Ray Bradbury
Crystal Rain
Tobias Buckell
The Invisible Man
H.G. Wells


Isaac Asimov
Something Wicked This Way Comes
Ray Bradbury
To Your Scattered Bodies Go
Philip José Farmer
Halting State
Charles Stross
Trading in Danger
Elizabeth Moon


The Speed of Dark
Elizabeth Moon
Jack McDevitt
Dan Simmons
A Fire Upon the Deep
Vernor Vinge
Pebble in the Sky
Isaac Asimov


Tess Gerritsen
The Caves of Steel
Isaac Asimov
The Quantum Connection
Travis Taylor
Agent to the Stars
John Scalzi
The War of the Worlds
H.G. Wells


  2011 2012 2013 2014


Strange Case of Dr Jekyll and Mr Hyde
Robert Louis Stevenson
The Postman
David Brin
Stanislaw Lem
Fahrenheit 451
Ray Bradbury


A Connecticut Yankee in King Arthur's Court
Mark Twain
Robert Charles Wilson
Blood Red Road
Moira Young
The Quantum Thief
Hannu Rajaniemi


2010, Odyssey Two
Arthur C. Clarke
Dandelion Wine
Ray Bradbury
Ancient Shores
Jack McDevitt
Charles Stross


Robert Sawyer
WWW : Wake
Robert J Sawyer
The Day of the Triffids
John Wyndham
Brave New World
Aldous Huxley


Starship Troopers
Robert  A. Heinlein
The Stars, Like Dust
Isaac Asimov
Diving into the Wreck
Kristine K. Rusch


Planet of the Apes
Pierre Boulle
Lucifer's Hammer
Niven/Jerry Pournelle
Lord Valentine's Castle
Robert Silverberg


Close  Encounters
Katherine Allred
Methuselah's Children
Robert  A. Heinlein
WWW: Watch
Robert J. Sawyer


Michael Flynn 
The Unincorporated Man
Dani & Eytan Kollin
The Games
Ted Kostmatka


The Andromeda Strain
Michael Crichton
The Positronic Man
Isaac Asimov & Robert Silverberg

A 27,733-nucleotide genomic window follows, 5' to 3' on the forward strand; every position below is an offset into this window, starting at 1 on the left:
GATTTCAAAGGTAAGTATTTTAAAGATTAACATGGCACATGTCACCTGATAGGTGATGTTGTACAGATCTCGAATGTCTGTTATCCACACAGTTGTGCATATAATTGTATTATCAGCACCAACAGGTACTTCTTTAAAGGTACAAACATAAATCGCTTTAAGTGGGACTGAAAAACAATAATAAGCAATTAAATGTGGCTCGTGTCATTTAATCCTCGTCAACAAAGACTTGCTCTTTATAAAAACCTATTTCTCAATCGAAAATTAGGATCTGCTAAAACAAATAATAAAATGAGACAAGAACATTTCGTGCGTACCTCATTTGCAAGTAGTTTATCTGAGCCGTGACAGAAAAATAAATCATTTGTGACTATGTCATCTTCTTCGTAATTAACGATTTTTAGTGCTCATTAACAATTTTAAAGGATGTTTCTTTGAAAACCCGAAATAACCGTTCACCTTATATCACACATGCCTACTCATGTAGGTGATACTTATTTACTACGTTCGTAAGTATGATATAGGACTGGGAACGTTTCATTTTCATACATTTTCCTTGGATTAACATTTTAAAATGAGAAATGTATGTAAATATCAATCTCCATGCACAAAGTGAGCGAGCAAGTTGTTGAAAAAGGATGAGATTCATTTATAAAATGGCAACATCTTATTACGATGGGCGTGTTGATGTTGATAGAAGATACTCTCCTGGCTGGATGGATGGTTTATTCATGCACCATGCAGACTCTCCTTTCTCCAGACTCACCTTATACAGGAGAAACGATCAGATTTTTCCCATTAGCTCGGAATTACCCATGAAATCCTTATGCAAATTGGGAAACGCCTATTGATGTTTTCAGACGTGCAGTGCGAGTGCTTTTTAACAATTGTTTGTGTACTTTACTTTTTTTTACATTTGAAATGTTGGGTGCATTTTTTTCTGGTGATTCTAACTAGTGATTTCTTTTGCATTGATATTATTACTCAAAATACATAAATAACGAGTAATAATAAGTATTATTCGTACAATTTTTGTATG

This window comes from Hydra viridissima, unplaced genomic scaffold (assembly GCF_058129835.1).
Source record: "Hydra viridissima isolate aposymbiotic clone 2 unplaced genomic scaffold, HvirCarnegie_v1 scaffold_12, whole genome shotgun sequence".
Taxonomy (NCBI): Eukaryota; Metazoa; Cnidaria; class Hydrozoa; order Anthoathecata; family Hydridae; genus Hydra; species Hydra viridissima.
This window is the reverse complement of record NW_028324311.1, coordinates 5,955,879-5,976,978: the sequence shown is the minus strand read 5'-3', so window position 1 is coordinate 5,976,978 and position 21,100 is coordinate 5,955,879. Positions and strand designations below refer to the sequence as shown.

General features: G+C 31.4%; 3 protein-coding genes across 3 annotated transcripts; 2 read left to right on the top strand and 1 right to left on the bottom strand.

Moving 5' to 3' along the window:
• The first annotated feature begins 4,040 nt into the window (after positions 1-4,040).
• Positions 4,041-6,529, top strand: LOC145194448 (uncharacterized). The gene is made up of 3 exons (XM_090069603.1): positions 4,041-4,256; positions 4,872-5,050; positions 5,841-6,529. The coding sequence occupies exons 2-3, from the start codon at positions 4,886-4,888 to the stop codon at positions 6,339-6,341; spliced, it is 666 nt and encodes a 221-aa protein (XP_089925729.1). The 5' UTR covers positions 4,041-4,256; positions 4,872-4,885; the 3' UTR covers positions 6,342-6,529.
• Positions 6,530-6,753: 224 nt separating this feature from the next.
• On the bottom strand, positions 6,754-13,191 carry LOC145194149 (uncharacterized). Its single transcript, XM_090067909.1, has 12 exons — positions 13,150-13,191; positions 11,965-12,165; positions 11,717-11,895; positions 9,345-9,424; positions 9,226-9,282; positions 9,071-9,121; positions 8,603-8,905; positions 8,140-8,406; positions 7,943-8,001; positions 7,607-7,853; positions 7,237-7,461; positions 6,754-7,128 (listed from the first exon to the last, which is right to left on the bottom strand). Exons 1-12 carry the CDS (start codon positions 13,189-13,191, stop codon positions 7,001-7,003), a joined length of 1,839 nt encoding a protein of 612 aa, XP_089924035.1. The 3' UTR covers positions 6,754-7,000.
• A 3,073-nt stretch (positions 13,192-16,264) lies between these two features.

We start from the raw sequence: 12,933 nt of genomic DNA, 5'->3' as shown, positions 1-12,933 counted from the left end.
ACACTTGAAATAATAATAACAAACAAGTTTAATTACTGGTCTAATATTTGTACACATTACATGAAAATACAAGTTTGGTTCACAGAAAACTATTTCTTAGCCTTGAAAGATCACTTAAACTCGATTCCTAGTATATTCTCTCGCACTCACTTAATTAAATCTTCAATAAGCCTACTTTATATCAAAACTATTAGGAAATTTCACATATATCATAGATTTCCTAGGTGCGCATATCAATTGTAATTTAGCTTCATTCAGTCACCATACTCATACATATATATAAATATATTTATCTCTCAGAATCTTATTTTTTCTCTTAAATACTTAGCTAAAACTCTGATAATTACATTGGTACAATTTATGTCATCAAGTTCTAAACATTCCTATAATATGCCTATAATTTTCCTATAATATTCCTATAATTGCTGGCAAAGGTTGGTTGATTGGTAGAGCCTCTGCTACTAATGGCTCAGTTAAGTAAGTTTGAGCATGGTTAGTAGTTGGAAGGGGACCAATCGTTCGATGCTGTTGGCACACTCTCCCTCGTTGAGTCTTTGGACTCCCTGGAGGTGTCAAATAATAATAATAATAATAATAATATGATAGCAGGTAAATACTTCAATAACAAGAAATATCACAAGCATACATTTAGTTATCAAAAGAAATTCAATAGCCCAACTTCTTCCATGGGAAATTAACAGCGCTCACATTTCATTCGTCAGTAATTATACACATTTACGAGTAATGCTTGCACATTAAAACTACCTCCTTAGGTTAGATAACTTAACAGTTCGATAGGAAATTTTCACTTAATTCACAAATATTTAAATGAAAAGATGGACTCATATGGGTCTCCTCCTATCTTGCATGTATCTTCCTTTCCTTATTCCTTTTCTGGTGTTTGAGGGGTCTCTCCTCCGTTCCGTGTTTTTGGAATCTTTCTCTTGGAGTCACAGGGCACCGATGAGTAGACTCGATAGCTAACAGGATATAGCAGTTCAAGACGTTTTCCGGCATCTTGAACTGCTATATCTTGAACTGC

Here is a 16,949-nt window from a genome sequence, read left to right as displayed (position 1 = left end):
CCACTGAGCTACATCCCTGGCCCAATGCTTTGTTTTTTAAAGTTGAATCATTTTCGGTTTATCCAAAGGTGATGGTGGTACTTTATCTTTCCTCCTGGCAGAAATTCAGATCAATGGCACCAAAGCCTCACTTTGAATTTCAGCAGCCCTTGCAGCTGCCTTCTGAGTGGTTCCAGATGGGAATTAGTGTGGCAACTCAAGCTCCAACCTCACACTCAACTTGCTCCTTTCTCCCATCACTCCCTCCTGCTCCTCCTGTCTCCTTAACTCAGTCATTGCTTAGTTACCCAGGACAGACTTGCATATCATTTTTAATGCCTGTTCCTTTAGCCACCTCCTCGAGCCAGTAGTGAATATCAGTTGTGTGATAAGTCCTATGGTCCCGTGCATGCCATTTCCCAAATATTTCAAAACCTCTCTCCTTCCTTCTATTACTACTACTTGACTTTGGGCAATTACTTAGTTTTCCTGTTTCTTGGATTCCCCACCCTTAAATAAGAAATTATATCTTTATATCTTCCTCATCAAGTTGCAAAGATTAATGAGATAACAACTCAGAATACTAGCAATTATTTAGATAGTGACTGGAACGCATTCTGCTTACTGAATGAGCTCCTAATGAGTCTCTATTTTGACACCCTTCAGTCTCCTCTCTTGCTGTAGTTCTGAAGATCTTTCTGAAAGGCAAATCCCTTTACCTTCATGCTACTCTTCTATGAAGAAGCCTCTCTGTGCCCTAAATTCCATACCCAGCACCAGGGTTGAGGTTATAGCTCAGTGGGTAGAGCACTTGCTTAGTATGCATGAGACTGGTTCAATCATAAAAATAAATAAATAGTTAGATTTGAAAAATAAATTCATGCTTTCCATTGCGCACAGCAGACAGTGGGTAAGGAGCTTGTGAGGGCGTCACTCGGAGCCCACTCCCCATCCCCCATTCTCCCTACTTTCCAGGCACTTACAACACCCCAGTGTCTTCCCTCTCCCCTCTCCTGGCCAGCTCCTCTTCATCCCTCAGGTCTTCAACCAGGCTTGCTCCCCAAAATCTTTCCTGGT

I Am Legend
Richard Matheson


The Ghost Brigades
John Scalzi
The Anubis Gates
Tim Powers
The Currents of Space
Isaac Asimov


Joe Haldeman
The Doomsday Book
Connie Willis
The Mote in God's Eye
Larry Niven & Jerry Pournelle


On Basilisk Station
David Weber
A Beautiful Friendship
David Weber
WWW: Wonder
Robert Sawyer

Current reading list


May 14 Wool Hugh Howey In this dystopian, tightly-controlled future, all humanity lives in a silo hundreds of stories deep to escape from the deadly atmosphere on the surface. They can see the ruined landscape in grainy images from TV cameras on the surface. But the lenses eventually become covered in pollution. To live there, you must follow the rules.

Yet people long to return to the surface and a heroine rises up from within them to embody that hope. Juliette is a mechanic and her outspokenness gets her sentenced to a trip outside in a protective suit to clean the camera lenses--a trip from which no one has ever returned alive. This injustice foments an uprising amongst her fellow mechanics.

And Ridley Scott has purchased the film rights to this work.